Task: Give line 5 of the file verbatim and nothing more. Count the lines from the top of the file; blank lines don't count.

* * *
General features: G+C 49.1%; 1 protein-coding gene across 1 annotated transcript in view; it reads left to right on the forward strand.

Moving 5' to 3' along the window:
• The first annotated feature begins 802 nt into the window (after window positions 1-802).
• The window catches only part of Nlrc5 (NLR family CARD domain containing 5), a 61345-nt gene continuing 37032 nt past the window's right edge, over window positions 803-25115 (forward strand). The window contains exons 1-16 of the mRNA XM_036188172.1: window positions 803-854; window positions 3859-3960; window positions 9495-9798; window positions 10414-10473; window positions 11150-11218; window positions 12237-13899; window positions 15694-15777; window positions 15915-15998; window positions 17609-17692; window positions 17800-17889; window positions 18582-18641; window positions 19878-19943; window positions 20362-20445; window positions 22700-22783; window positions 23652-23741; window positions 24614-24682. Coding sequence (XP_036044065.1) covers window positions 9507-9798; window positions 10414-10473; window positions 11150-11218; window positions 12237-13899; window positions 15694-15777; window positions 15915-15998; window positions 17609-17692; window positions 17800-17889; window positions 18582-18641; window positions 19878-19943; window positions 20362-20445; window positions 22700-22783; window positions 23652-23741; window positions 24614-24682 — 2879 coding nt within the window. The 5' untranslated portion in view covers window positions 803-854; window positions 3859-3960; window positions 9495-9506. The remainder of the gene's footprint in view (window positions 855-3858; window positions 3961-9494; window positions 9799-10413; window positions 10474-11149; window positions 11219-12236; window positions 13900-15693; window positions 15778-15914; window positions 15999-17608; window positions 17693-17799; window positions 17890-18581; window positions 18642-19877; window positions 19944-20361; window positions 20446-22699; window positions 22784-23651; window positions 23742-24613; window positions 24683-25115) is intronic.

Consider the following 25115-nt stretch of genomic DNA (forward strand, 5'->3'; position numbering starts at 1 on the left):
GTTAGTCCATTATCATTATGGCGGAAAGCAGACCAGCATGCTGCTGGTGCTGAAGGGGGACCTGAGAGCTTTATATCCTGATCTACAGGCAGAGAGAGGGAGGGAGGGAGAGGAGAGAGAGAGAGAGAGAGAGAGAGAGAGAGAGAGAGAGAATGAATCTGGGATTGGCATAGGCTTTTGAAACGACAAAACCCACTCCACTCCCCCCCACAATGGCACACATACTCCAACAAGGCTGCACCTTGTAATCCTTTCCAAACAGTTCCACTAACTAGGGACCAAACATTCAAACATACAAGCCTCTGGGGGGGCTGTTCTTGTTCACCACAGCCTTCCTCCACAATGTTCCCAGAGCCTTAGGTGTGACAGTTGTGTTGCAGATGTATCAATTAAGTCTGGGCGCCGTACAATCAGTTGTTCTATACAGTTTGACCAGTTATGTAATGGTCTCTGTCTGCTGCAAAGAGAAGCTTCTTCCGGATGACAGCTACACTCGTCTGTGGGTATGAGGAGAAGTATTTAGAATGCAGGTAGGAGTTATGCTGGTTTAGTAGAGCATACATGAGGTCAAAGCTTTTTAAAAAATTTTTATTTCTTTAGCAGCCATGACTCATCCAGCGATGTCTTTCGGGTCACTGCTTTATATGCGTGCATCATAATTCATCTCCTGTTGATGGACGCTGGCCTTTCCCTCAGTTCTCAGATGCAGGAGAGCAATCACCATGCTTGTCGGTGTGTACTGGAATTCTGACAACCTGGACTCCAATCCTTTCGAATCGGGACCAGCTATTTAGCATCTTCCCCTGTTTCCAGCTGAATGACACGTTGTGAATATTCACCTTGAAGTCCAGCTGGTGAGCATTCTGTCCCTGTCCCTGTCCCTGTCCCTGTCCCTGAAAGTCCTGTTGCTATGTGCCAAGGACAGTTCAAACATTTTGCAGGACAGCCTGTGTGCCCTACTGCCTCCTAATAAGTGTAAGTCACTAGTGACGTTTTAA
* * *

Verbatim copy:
Consider the following 25115-nt stretch of genomic DNA (forward strand, 5'->3'; position numbering starts at 1 on the left):